The homemade bath bombs we made for Mother’s Day last year were such a hit with both my kids. They loved every step – from mixing and molding the fizzies to delivering them. So I came up with these Valentine’s Day-inspired homemade bath bombs that reveal a secret message when placed in the bath!
Of course, we had to test a few bath bombs first. And now that my 5 year-old has seen just how the hidden messages float out from the fizzy eruption, she can barely wait to surprise her friends with her own Valentine’s Day homemade bath bombs. For more creative and fun science, check out our 30 Science Experiments in our shop!
To make 6 large heart-shaped bath bombs, we first gathered a few supplies:
- 1 cup of baking soda
- 3/4 cup of corn starch
- 1/4 cup of Epsom salt or cane sugar
- 1/2 cup of citric acid (available in natural food stores or online for canning)
- Food coloring (optional)
- Essential oils (we used rose, lavender and jasmine)
- Jojoba or almond oil (optional, but leaves skin soft)
- Large bowl
- Measuring cups (not pictured)
- Spray bottle
- Silicone heart-shaped muffin mold (pictured below)
For the messages, we needed:
- Colored foam sheets (available at the dollar store or craft stores)
- Fine line permanent marker
Making the Messages
To make the hidden messages, I made a template by folding a piece of cardstock in half and cutting a heart shape to fit in my muffin mold. I just eye-balled the size of the heart, making sure it was small enough to fit nicely in the muffin mold but big enough to allow my 5 year-old to write her message on. Once I had a template, I had A use it to trace the shape onto a piece of colored foam. We were making 18 bath bombs, so I had her trace 20 hearts in case we needed an extra or two.
After A cut out all the foam hearts, she turned her attention to choosing just the right message for each friend and carefully writing it on a foam heart with permanent marker. You want to make sure your marker is waterproof as it will get wet.
Homemade Bath Bombs
Next came the fun part: mixing up the homemade bath bombs! As I read off the ingredients, A excitedly gathered all the supplies and got right to work. First, she measured out the baking soda, cornstarch, Epsom salt and citric acid and mixed them in a large bowl. This recipe is pretty forgiving and makes a perfect measuring activity for young kids.
I asked A what scent we should make for our first batch and she chose rose. While she measured and mixed the dry ingredients, I filled the spray bottle with about 1/4 cup of water, several drops of rose essential oil and a squirt of pink gel food coloring. I handed A the bottle and asked her to spray a few squirts at a time into the bowl, stopping to whisk the mixture. A loved watching the mixture fizz each time she sprayed it.
It’s pretty important to lightly spray the mixture, wetting it enough that the mixture forms a clump when squeezed but not so much that it continues fizzing. Go slow, spraying only a few sprays then testing it with a squeeze.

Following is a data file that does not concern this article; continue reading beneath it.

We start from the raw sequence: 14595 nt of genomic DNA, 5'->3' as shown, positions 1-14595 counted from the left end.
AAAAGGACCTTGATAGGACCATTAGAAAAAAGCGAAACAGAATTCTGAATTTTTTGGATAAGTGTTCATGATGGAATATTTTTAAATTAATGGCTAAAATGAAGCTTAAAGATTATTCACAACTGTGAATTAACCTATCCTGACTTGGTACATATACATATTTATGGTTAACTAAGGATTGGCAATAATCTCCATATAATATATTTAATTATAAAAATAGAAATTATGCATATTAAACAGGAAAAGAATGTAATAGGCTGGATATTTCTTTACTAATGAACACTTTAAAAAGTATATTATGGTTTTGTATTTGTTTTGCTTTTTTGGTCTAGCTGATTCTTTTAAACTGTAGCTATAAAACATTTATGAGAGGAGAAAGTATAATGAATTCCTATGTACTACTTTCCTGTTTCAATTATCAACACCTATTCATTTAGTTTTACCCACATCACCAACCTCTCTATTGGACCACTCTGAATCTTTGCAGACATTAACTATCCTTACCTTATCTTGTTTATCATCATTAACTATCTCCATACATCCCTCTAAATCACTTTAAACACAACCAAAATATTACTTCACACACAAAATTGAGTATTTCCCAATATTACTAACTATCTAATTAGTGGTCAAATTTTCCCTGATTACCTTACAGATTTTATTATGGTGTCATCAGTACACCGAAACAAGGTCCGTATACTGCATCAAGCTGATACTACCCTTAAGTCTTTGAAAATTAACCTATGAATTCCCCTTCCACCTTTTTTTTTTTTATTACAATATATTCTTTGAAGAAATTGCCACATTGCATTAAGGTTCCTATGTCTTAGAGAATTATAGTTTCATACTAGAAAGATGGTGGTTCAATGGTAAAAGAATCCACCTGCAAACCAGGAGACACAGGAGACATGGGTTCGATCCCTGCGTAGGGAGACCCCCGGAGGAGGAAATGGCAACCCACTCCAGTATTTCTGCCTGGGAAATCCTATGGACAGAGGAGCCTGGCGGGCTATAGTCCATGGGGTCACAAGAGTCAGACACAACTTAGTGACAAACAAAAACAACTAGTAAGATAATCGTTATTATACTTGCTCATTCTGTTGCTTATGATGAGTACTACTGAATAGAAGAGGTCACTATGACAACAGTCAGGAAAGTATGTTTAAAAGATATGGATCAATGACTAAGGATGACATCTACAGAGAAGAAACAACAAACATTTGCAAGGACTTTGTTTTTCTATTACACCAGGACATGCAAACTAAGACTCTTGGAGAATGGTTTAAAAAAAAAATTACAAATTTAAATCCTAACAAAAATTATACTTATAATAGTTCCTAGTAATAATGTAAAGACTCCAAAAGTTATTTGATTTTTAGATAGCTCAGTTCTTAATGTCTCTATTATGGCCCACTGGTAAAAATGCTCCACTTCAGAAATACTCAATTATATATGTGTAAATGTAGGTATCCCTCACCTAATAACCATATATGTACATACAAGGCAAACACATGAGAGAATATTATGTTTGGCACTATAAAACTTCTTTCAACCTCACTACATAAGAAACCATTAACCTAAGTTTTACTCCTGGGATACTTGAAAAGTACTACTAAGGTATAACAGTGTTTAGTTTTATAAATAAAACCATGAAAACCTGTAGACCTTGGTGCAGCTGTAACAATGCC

Once our mixture clumped, A add a tablespoon or so of jojoba oil and wicked the mixture thoroughly. Since we were making gifts, we used jojoba oil instead of almond oil in case some of A’s friends had a nut allergy we were unaware of.
If you add too much water, the citric acid will continue fizzing and the mixture puff up in your mold. If you notice this happening, you could try to salvage the mix by adding more baking powder and/or cornstarch a tablespoon at a time to help absorb some of the extra water.
Now A was ready to add the homemade bath bomb mixture to the heart-shaped muffin mold. She used a tablespoon to scoop a little of the mixture into the bottom of each mold, filling it about half way.
Next, she pressed the mixture down and added more until the compressed mix filled about half the heart.
She placed one foam heart message in each mold and covered the message with more mixture.
Then, she pressed the mixture firmly down with her hands. She repeated adding mixture and pressing down until each fizzy couldn’t be compressed any more.
We left the homemade bath bombs to dry over night then carefully popped them out in the morning to further dry. I did notice on the first batch that the fizzy cracked a little where the message was. I fixed this by making the next messages a wee bit smaller allowing there to be more area where the top and bottom layer of the fizzy joins.
Once they were completely dry, we packaged them up to await V-day and headed back to the kitchen to make the next batches: lavender and jasmine.
This Valentine’s kid’s science activity combined a few of my kids favorite things: fizzing, mystery and little mess making. It also makes for a super cute but easy kid-made Valentine that any kid (and some grown-ups too!) would love to receive.
The Science Behind It
When you drop your heart bath bomb into the tub, the water sets off a chemical reaction between the citric acid and the baking soda (sodium bicarbonate). That’s why the dry mixture fizzed when it was sprayed with water. When citric acid and baking soda react in the water, carbon dioxide gas is created, making those relaxing fizzing bubbles.
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